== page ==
Is “Operation Car Wash” the end of democracy in Latin America?

The scandal has shaken the inner core of many international governments

 Brazil corruption

The imprisonment of the former president of Brazil, Luiz Inacio Lula da Silva, started a new beginning for democracy in Brazil, but the probes of corruption are extending beyond the frontiers of said South American country. The former president of Peru Ollanta Humala and his wife have been put in pre-trial detention for money-laundering charges; the accusations stem from Brazil's expansive anti-corruption investigation known as “Operation Car Wash”. The Peruvian couple have been under inquiry during the past three years for allegedly accepting money from the Brazilian company, Odebrecht.

The president of Brazil Michel Temer is currently waiting to hear the verdict of the Supreme Court. Will it accept the allegations against him pertaining to bribery within said scandal? If so, the election that took Dilma Roussef out of office would mean nothing and he would also be forced to leave the presidency.

“Operation Car Wash” started as an investigation against money laundering, targeting Brazilian politicians that took bribes for elections. As the enquiry continued, the investigators discovered what seemed to be the biggest corruption scandal involving two of the most renowned companies within Brazil, Petrobras and Odebrecht. Soon, the outrage also affected other countries where governments had, supposedly, questionable ties, including contracts, with said corporations.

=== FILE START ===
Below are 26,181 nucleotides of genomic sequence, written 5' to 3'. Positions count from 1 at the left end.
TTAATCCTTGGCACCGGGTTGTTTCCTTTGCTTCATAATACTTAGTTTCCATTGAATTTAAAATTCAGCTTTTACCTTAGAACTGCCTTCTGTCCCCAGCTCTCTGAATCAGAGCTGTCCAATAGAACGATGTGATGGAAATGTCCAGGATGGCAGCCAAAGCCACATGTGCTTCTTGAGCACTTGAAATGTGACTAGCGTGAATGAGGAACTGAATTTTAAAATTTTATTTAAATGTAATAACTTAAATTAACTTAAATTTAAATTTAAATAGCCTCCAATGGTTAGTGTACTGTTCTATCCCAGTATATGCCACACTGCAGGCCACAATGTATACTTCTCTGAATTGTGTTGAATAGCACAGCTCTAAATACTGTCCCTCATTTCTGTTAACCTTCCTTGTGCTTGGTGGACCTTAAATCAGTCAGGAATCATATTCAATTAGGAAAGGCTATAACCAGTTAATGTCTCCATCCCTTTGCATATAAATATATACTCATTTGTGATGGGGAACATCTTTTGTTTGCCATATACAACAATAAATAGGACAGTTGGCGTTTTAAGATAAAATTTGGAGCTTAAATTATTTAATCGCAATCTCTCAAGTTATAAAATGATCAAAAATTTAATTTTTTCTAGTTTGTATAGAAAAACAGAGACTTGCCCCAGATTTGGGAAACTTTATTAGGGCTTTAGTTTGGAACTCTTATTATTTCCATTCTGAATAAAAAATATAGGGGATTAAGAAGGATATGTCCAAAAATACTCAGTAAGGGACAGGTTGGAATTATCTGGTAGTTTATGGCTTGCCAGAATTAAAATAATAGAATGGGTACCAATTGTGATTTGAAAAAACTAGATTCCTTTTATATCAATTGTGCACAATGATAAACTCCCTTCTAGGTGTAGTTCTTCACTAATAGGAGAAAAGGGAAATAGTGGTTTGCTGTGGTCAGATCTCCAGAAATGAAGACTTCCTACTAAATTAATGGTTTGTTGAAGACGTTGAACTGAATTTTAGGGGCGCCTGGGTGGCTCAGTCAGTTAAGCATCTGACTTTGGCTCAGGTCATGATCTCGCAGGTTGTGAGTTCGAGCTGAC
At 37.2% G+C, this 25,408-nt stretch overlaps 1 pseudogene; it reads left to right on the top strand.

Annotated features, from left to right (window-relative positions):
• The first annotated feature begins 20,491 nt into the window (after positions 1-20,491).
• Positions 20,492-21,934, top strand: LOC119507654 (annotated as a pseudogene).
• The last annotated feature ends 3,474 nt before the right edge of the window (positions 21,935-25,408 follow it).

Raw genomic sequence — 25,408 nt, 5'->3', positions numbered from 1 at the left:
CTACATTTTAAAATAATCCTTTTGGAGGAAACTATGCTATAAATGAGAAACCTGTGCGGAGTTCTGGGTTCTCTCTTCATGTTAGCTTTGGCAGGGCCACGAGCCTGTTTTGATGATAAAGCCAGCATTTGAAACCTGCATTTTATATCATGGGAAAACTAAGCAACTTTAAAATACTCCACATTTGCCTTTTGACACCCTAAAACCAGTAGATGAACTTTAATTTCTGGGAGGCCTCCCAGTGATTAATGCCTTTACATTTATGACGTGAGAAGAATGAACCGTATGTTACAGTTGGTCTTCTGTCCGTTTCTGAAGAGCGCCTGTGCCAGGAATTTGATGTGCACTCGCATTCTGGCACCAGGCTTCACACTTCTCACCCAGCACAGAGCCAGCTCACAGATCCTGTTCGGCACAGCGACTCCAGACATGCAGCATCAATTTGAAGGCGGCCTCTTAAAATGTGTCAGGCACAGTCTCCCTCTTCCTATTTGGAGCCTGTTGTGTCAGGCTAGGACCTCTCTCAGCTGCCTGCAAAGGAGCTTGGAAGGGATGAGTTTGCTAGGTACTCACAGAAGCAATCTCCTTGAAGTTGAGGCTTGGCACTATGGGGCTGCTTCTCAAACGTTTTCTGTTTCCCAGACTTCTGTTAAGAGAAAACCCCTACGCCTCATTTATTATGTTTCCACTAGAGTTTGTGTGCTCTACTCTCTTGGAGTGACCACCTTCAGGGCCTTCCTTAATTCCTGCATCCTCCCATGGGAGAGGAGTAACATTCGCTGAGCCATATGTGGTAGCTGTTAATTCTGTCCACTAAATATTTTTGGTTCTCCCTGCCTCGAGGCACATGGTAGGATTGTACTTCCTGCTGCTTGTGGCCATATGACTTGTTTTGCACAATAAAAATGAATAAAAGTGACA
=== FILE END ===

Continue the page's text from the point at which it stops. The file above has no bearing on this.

It is important to remember that the list of Brazilian politicians involved in the scandal was published later than it was expected due to the death of the judge in charge of the case; according to official sources, his plane crashed into the sea.  

Now former and current presidents are facing investigations because of bribes; with Humala’s detention and the situation of Timer, the Latin American democracy is being forced to change its rules and conditions.

Latin American democracy is in a challenging situation with the constant uproars in Venezuela, the rupture of political alliances in Ecuador, the corruption, in general, in South and Central America. This could be the opportunity to renew democracy and force it to evolve into a stronger and clearer option for the people and their necessities. Citizens from all over have the chance to see what is truly happening within their governments and, based on those facts, take smarter decisions in the not so distant future and demand change for the betterment of the region.

 

 Latin American Post | Carlos Eduardo Gómez Avella

Copy edited by Susana Cicchetto 

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